I’m halfway through my training program–11 weeks down and 11 to go. I can’t believe how quickly time flies (It never went this quickly when I was in nursing school!).
But nevertheless, the more time flies, the closer I get to working on my own and truly feeling comfortable in my shiny new skin.
I’m becoming more independent. That’s a huge word with so many meanings. Let me break it down the way I see it–In.De.Pen.Dent.
“In” – It’s about being “in” your zone. It’s that feeling that you can go from relaxing and getting your coffee while talking to co-workers straight to getting report without feeling flustered. When you’re “in” you’re finally able to switch on and off without it messing with your brain and stressing you.
“De” – The “de” stands for dependent. “Doesn’t that throw off the whole meaning of the word ‘independent’?” you might ask … NO! Becoming an independent nurse means knowing that you’re still dependent on others to make it through your day. You’re dependent on someone to double-check a medication for you, or dependent on your charge nurse to help you through a rough situation. It’s partly a dependence on the docs, and a dependence on your aides. Nurses can’t be nurses alone.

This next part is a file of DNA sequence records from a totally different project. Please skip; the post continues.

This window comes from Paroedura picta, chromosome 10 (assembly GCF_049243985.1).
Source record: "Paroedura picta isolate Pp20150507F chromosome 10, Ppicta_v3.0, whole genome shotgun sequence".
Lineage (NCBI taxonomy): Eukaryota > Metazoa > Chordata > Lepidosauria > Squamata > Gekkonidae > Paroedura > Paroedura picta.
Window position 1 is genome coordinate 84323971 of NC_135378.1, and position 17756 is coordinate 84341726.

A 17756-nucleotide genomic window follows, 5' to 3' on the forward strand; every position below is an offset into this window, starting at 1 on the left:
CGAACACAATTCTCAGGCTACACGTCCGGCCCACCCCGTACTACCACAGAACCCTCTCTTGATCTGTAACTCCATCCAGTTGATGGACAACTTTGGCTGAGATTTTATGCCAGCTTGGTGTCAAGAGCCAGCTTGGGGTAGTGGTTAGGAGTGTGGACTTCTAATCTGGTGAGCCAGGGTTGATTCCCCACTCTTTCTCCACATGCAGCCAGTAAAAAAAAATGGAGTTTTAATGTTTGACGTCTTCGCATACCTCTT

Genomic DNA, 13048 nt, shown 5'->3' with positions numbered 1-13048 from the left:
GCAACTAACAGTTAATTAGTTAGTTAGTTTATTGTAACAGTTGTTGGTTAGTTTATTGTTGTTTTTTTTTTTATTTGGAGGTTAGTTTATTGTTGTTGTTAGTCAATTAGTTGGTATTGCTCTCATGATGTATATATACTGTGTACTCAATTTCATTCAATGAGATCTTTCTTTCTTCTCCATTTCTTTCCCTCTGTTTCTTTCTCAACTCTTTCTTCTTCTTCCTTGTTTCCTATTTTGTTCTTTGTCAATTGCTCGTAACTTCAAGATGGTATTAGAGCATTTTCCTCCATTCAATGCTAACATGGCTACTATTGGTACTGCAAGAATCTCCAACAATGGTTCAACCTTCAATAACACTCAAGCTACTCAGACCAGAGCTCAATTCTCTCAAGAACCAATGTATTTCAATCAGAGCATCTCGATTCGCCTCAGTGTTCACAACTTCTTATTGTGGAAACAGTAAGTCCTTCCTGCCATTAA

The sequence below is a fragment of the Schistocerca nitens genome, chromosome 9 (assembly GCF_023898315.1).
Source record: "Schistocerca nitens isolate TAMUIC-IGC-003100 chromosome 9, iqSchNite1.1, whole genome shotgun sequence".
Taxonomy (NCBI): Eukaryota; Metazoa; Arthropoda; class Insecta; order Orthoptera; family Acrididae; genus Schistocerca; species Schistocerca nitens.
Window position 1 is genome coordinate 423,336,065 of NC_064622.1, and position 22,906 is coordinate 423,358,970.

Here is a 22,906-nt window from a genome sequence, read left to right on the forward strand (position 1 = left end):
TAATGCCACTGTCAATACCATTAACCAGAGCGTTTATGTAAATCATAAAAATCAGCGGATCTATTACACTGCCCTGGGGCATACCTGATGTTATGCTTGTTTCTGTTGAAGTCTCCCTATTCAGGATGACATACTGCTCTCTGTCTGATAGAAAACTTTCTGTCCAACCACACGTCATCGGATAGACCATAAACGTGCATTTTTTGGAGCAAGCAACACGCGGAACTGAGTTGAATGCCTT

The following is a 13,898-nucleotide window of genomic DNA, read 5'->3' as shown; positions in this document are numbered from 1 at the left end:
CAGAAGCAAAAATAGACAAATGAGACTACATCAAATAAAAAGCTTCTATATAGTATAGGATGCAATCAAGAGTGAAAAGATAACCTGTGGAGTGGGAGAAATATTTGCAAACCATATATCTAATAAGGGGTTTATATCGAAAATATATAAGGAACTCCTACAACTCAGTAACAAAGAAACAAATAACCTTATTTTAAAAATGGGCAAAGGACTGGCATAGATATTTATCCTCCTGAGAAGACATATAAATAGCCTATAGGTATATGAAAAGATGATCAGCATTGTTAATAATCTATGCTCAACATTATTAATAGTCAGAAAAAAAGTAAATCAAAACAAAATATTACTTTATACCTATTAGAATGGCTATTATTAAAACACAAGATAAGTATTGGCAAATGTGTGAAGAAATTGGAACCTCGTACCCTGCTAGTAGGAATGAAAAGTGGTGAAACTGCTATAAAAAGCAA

“Pen” – This stands for your charting, for covering your bases and remembering that age-old saying that if it wasn’t charted, it wasn’t done. But it also stands for getting organized. Becoming independent is about that moment when you get to work and you know what you need to write down and how to write it so that you can have an efficient, productive and organized day.
“Dent” – “Dent” is the constant reminder that despite becoming more comfortable in my skill level, I’ve still only made but a dent in my career as a nurse. Even though I’ve learned a lot in these 11 weeks, there’s still a ton to come in the next 11 weeks, and then more still in 11 months and years and so on. Being an independent nurse means you’re constantly learning from your experiences and changing your practice to keep up with the times.